Situated in Central America, Honduras has a total area of 112,090 sq km (43,278 sq mi), with a length of 663 km (412 mi) ENE-WSW and 317 km (197 mi) NNW – SSE . Comparatively, the area occupied by Honduras is slightly larger than the state of Tennessee. It is bounded on the N and E by the Caribbean Sea, on the S by Nicaragua and the Gulf of Fonseca, on the SW by El Salvador, and on the W by Guatemala, with a total boundary length of 2,340 km (1,454 mi), of which 820 km (509 mi) is coastline.
Under the terms of an arbitration award made by Alfonso XIII of Spain in 1906, Honduras received a portion of the Mosquito (Miskito) Coast, or La Mosquitia, north and west of the Coco (Segovia) River. Citing Honduras's failure to integrate the territory, Nicaragua renewed its claim to the entire Mosquito Coast in the 1950s and brought the case to the International Court of Justice (ICJ). In February 1957, Honduras created the new Department of Gracias a Dios, made up of the former Mosquitia territory. The ICJ determined in 1960 that Nicaragua was obligated to accept the 1906 arbitration ruling concerning that country's boundary with Honduras. The judges ruled, by a vote of 14–1, that once a valid arbitration award was made in an international dispute, it became effective, and remained so, despite any lapse of time in carrying it out.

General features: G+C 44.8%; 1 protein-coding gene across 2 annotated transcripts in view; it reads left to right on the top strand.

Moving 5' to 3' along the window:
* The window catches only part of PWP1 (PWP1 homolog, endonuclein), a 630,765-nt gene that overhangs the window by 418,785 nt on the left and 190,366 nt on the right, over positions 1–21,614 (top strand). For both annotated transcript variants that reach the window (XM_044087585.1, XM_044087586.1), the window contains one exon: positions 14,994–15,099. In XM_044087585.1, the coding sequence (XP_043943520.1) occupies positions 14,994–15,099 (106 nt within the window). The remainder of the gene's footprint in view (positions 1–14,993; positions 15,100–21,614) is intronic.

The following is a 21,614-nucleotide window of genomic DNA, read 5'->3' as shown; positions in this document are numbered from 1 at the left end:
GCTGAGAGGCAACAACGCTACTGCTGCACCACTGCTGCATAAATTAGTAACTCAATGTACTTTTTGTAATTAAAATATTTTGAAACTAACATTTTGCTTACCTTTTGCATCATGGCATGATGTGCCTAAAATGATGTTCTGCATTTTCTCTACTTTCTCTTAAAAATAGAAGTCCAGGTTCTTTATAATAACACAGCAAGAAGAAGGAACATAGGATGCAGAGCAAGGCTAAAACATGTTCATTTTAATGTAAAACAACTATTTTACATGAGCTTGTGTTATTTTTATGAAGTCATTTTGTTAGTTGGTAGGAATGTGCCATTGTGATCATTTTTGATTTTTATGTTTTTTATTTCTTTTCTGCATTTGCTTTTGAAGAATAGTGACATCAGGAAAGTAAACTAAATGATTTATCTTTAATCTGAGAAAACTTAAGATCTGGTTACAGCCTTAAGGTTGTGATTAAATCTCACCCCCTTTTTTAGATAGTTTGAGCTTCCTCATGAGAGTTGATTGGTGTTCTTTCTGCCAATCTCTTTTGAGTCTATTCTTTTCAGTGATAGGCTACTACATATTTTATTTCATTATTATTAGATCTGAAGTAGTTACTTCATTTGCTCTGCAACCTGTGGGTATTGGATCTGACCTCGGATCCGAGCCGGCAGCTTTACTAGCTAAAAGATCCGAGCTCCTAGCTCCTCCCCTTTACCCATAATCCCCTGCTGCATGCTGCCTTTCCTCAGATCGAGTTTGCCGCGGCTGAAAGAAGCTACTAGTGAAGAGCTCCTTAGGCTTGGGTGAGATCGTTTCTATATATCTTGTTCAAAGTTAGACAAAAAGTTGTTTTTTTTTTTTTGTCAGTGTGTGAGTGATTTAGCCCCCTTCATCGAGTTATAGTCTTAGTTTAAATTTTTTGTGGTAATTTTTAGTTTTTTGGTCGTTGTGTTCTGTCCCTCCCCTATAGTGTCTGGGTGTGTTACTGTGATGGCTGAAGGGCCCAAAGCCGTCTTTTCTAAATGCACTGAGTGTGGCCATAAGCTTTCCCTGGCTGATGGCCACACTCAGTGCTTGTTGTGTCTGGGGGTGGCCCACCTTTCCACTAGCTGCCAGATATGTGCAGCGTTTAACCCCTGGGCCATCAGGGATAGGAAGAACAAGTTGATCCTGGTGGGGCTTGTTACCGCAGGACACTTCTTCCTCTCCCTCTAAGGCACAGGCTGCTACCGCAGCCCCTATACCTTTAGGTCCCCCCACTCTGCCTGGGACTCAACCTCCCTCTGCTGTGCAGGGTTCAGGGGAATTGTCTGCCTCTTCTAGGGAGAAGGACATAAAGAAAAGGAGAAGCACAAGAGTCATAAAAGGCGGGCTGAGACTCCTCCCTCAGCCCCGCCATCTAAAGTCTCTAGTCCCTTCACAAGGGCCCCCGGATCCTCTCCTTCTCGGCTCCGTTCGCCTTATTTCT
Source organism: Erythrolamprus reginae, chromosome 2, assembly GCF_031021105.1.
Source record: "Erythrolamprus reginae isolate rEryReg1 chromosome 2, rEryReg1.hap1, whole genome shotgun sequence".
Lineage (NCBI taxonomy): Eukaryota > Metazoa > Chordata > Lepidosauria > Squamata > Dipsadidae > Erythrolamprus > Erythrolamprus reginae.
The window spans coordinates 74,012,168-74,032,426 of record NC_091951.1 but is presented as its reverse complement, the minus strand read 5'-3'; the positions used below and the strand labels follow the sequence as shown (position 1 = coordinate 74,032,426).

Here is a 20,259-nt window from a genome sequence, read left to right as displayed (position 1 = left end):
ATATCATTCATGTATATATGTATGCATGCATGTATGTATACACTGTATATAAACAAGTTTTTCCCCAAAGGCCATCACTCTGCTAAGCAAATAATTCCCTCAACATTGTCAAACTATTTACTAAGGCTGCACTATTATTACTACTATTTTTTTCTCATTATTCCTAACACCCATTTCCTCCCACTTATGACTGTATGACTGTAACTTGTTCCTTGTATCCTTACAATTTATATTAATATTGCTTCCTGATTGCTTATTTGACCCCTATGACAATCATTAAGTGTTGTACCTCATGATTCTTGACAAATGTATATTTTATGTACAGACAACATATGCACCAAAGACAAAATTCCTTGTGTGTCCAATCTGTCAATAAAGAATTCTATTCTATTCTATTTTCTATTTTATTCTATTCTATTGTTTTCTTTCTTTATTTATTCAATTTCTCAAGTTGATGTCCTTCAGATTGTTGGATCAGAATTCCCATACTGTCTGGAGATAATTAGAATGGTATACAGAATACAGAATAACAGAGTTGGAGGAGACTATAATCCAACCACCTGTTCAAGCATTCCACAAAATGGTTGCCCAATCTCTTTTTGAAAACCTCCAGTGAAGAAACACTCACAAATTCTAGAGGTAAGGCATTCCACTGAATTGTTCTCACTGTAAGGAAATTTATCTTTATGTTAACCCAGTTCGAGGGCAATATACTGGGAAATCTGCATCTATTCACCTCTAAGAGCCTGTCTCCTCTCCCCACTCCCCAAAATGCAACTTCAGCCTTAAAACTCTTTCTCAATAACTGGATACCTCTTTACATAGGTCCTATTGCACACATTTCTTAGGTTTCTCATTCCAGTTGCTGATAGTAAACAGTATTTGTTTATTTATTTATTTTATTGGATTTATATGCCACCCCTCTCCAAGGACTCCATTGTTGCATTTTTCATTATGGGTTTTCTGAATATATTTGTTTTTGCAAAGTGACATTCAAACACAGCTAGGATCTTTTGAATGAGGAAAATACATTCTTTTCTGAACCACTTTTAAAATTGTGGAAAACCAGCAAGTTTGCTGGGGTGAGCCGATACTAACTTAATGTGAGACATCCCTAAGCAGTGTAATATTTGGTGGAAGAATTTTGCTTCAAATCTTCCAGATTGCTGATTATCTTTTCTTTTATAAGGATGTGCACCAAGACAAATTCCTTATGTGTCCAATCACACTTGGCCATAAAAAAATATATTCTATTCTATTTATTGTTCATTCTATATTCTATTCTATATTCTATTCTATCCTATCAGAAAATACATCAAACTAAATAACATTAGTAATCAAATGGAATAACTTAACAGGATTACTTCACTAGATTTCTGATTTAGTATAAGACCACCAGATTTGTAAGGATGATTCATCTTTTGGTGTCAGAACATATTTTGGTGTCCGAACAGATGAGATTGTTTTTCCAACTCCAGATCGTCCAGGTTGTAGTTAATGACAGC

The two tiny Swan Islands (Islas del Cisne), lying at 17°23′ N and 83°56′ W in the west Caribbean Sea some 177 km (110 mi) NNE of Patuca Point, were officially ceded by the US to Honduras on 20 November 1971. For administrative purposes, they are included under the Department of Islas de la Bahía, whose capital is Roatán on Roatán Island. The Swan Islands had been effectively held by the US, which asserted a claim in 1863 to exploit guano, and had housed a weather station and an aviation post.
The capital city of Honduras, Tegucigalpa, is located in the south central part of the country.